Several months ago, 8-year-old Elie Nowlan, otherwise know as Electric Penguin in the Atlanta Derby Brats, wrote a letter to Mayor Reed to ask him to help end homelessness. She was made aware of the problem during a project at school in which third graders learned how to write letters that can make a real-world difference. Through Vets Connect, eligible homeless veterans receive housing vouchers that cover the cost of rent for one year. However, costs associated with moving into a home that are not covered by vouchers. Security and utility deposits, furniture and basic household goods, etc. can easily create barriers that can hinder the transition from homelessness for these veterans. Elie’s class raised money and donated household items to help veterans close this funding gap. However, Elie was not happy leaving it at that. She was so moved by this project that she decided, on her own, to donate 2 months of her own allowance, on top of what the class raised, to a veteran through Vets Connect. The veteran that Elie and her class helped has kept in communication with the class and has done very well, in part, thanks to the generosity of Elie and her classmates. In the upcoming month, Elie has been selected to read her letter aloud when Mayor Reed is expected to visit her classroom to personally thank the students for their caring efforts in the homelessness crusade. When asked what was the most important thing she learned from this whole process, Elie responded. “All people are equal and no one should be left out. We need to take care of each other.”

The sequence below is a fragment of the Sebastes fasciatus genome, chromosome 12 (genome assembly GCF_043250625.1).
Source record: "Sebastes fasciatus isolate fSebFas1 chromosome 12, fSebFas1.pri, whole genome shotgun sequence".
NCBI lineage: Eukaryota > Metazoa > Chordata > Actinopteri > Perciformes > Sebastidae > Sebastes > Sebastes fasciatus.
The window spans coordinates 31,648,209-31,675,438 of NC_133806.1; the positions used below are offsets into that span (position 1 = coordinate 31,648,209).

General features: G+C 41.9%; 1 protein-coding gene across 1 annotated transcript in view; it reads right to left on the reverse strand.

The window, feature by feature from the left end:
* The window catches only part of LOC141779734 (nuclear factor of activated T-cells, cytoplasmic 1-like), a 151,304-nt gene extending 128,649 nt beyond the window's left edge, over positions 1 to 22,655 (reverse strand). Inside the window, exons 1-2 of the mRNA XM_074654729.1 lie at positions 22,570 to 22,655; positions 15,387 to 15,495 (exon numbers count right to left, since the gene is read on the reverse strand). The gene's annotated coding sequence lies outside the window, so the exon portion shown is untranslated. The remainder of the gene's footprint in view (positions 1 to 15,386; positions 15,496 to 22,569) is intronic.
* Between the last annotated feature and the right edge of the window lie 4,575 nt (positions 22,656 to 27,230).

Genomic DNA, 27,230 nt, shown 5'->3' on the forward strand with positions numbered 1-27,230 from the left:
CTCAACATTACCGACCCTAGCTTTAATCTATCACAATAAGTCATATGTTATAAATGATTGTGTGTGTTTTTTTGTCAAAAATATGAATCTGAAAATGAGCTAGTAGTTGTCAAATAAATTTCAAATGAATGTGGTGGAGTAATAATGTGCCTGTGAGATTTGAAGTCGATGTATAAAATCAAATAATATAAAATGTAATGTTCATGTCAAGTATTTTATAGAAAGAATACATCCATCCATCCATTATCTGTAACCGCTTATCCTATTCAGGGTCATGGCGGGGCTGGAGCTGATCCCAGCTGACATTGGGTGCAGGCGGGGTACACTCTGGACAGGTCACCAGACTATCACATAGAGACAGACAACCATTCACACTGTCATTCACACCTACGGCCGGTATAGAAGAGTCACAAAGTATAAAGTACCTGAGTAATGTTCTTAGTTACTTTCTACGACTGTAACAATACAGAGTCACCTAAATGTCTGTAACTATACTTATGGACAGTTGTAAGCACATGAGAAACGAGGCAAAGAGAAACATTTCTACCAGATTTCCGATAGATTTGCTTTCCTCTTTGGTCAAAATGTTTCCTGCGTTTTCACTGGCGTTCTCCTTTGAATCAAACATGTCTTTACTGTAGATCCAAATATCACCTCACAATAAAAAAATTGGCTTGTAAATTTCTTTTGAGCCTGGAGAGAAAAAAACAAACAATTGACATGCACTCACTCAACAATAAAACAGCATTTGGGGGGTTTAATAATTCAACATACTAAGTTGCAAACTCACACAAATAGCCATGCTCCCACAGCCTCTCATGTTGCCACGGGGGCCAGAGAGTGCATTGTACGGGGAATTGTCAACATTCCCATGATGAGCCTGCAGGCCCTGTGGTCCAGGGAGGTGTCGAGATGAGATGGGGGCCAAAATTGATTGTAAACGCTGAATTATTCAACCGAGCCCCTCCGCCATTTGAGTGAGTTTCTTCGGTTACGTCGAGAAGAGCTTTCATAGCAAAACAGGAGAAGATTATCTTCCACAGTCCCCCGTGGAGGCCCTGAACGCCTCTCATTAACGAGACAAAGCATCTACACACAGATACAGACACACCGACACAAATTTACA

Below is the letter Elie wrote to Mayor Reed:
Dear Mayor Reed,
I am Elie and I am writing to you about homeless people. I am doing this because I want you to try to help the number of homeless veterans in Atlanta every night to go down. I care about this because if I were a homeless veteran I would be sad because I didn’t do anything wrong to be homeless.
What I learned is that over 1200 homeless veterans are in Atlanta every night with no roof over their heads to shelter them. They have no food, no money, no home and no medical care. Also, most homeless veterans are army people and some can have brain injuries. Homeless people are people just like us.
What home means to me is warmth, air conditioning, a roof and a couch. I also like reading books. But that doesn’t mean I don’t like playing outside. I sometimes like to swing. I have two dogs and one is 19 so I sometimes imagine he is an old homeless veteran.
I think you have more Stand Downs. You should do that because more homeless veterans can get medical care, homes and love. I also think you should get more people out on the streets looking for homeless veterans and taking them to Stand Down more and more often. The step I will take is this, I will help homeless veterans by donating money to Stand Down.
I am writing about this because I care about homeless veterans. I hope you can do everything you can to help them.
Thank you so much,